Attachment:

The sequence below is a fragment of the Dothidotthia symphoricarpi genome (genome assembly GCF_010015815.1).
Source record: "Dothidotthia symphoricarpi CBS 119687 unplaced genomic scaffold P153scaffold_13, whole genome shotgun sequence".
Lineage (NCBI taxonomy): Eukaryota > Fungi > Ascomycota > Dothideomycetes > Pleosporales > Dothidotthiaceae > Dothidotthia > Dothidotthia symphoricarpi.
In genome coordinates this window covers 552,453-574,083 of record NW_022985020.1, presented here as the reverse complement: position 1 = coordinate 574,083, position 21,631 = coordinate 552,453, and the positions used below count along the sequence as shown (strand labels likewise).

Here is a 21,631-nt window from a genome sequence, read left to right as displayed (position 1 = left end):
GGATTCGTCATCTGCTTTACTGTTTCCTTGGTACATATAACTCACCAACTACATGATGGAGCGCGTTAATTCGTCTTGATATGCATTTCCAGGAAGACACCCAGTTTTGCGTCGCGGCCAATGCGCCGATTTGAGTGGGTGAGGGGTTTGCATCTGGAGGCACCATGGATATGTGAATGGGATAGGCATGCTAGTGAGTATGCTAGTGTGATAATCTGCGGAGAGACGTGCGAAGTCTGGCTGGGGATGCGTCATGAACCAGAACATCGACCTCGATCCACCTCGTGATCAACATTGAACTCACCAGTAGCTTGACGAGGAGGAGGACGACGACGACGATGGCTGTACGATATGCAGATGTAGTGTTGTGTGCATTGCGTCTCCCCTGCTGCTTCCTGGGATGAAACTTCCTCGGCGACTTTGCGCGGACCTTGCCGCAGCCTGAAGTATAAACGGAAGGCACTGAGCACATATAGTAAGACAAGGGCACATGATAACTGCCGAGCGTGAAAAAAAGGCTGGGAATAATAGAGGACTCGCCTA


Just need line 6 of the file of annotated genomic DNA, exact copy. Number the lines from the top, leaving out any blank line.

GGATTCGTCATCTGCTTTACTGTTTCCTTGGTACATATAACTCACCAACTACATGATGGAGCGCGTTAATTCGTCTTGATATGCATTTCCAGGAAGACACCCAGTTTTGCGTCGCGGCCAATGCGCCGATTTGAGTGGGTGAGGGGTTTGCATCTGGAGGCACCATGGATATGTGAATGGGATAGGCATGCTAGTGAGTATGCTAGTGTGATAATCTGCGGAGAGACGTGCGAAGTCTGGCTGGGGATGCGTCATGAACCAGAACATCGACCTCGATCCACCTCGTGATCAACATTGAACTCACCAGTAGCTTGACGAGGAGGAGGACGACGACGACGATGGCTGTACGATATGCAGATGTAGTGTTGTGTGCATTGCGTCTCCCCTGCTGCTTCCTGGGATGAAACTTCCTCGGCGACTTTGCGCGGACCTTGCCGCAGCCTGAAGTATAAACGGAAGGCACTGAGCACATATAGTAAGACAAGGGCACATGATAACTGCCGAGCGTGAAAAAAAGGCTGGGAATAATAGAGGACTCGCCTA